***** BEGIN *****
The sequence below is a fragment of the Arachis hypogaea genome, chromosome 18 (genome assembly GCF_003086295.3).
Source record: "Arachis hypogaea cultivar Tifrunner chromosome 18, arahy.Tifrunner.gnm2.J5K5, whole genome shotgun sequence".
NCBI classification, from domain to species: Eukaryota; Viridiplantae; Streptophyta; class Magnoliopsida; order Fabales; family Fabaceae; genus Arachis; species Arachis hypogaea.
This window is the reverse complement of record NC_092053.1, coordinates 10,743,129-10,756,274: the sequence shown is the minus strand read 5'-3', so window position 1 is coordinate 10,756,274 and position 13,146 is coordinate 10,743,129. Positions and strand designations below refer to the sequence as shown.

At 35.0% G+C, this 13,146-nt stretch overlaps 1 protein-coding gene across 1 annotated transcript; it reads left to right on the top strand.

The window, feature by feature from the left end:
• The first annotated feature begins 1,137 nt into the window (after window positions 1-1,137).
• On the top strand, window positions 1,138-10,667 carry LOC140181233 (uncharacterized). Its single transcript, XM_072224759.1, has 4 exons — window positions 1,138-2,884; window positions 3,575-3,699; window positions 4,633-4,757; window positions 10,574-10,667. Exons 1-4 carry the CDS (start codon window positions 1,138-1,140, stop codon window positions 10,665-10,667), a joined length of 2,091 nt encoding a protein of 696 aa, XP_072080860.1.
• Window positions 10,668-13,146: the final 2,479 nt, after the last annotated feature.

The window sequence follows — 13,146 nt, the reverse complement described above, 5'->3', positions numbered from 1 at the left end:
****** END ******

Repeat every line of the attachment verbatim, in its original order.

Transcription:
The sequence below is a fragment of the Arachis hypogaea genome, chromosome 18 (genome assembly GCF_003086295.3).
Source record: "Arachis hypogaea cultivar Tifrunner chromosome 18, arahy.Tifrunner.gnm2.J5K5, whole genome shotgun sequence".
NCBI classification, from domain to species: Eukaryota; Viridiplantae; Streptophyta; class Magnoliopsida; order Fabales; family Fabaceae; genus Arachis; species Arachis hypogaea.
This window is the reverse complement of record NC_092053.1, coordinates 10,743,129-10,756,274: the sequence shown is the minus strand read 5'-3', so window position 1 is coordinate 10,756,274 and position 13,146 is coordinate 10,743,129. Positions and strand designations below refer to the sequence as shown.

At 35.0% G+C, this 13,146-nt stretch overlaps 1 protein-coding gene across 1 annotated transcript; it reads left to right on the top strand.

The window, feature by feature from the left end:
• The first annotated feature begins 1,137 nt into the window (after window positions 1-1,137).
• On the top strand, window positions 1,138-10,667 carry LOC140181233 (uncharacterized). Its single transcript, XM_072224759.1, has 4 exons — window positions 1,138-2,884; window positions 3,575-3,699; window positions 4,633-4,757; window positions 10,574-10,667. Exons 1-4 carry the CDS (start codon window positions 1,138-1,140, stop codon window positions 10,665-10,667), a joined length of 2,091 nt encoding a protein of 696 aa, XP_072080860.1.
• Window positions 10,668-13,146: the final 2,479 nt, after the last annotated feature.

The window sequence follows — 13,146 nt, the reverse complement described above, 5'->3', positions numbered from 1 at the left end: